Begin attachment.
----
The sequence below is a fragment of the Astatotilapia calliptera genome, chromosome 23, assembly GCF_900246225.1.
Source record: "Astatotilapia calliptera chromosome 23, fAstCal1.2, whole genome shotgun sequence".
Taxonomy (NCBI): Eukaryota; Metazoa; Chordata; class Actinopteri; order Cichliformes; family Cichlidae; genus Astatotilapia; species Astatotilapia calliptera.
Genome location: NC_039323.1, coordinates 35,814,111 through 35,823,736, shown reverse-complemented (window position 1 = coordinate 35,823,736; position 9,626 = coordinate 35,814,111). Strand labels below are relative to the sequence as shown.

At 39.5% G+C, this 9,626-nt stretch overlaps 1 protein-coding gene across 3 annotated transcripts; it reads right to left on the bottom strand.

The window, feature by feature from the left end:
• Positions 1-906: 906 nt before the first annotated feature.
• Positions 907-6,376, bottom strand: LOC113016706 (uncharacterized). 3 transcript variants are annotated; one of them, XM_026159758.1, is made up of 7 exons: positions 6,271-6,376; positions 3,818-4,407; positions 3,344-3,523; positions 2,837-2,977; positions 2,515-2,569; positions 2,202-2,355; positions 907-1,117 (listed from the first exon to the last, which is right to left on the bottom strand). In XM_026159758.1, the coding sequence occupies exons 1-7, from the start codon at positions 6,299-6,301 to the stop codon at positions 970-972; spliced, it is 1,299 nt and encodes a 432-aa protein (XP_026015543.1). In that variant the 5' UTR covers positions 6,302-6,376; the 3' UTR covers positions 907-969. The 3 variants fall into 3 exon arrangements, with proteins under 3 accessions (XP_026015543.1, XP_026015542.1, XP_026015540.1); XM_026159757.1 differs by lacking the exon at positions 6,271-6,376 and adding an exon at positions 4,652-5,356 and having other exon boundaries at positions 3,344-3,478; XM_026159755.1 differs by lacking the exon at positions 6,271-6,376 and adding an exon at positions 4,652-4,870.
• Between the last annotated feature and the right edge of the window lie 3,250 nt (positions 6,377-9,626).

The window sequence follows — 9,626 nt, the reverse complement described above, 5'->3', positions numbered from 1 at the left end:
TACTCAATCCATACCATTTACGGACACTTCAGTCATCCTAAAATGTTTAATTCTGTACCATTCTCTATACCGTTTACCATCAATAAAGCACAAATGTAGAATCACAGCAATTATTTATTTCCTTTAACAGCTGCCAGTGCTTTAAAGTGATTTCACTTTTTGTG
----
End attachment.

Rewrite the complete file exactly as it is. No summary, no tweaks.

The sequence below is a fragment of the Astatotilapia calliptera genome, chromosome 23, assembly GCF_900246225.1.
Source record: "Astatotilapia calliptera chromosome 23, fAstCal1.2, whole genome shotgun sequence".
Taxonomy (NCBI): Eukaryota; Metazoa; Chordata; class Actinopteri; order Cichliformes; family Cichlidae; genus Astatotilapia; species Astatotilapia calliptera.
Genome location: NC_039323.1, coordinates 35,814,111 through 35,823,736, shown reverse-complemented (window position 1 = coordinate 35,823,736; position 9,626 = coordinate 35,814,111). Strand labels below are relative to the sequence as shown.

At 39.5% G+C, this 9,626-nt stretch overlaps 1 protein-coding gene across 3 annotated transcripts; it reads right to left on the bottom strand.

The window, feature by feature from the left end:
• Positions 1-906: 906 nt before the first annotated feature.
• Positions 907-6,376, bottom strand: LOC113016706 (uncharacterized). 3 transcript variants are annotated; one of them, XM_026159758.1, is made up of 7 exons: positions 6,271-6,376; positions 3,818-4,407; positions 3,344-3,523; positions 2,837-2,977; positions 2,515-2,569; positions 2,202-2,355; positions 907-1,117 (listed from the first exon to the last, which is right to left on the bottom strand). In XM_026159758.1, the coding sequence occupies exons 1-7, from the start codon at positions 6,299-6,301 to the stop codon at positions 970-972; spliced, it is 1,299 nt and encodes a 432-aa protein (XP_026015543.1). In that variant the 5' UTR covers positions 6,302-6,376; the 3' UTR covers positions 907-969. The 3 variants fall into 3 exon arrangements, with proteins under 3 accessions (XP_026015543.1, XP_026015542.1, XP_026015540.1); XM_026159757.1 differs by lacking the exon at positions 6,271-6,376 and adding an exon at positions 4,652-5,356 and having other exon boundaries at positions 3,344-3,478; XM_026159755.1 differs by lacking the exon at positions 6,271-6,376 and adding an exon at positions 4,652-4,870.
• Between the last annotated feature and the right edge of the window lie 3,250 nt (positions 6,377-9,626).

The window sequence follows — 9,626 nt, the reverse complement described above, 5'->3', positions numbered from 1 at the left end:
TACTCAATCCATACCATTTACGGACACTTCAGTCATCCTAAAATGTTTAATTCTGTACCATTCTCTATACCGTTTACCATCAATAAAGCACAAATGTAGAATCACAGCAATTATTTATTTCCTTTAACAGCTGCCAGTGCTTTAAAGTGATTTCACTTTTTGTG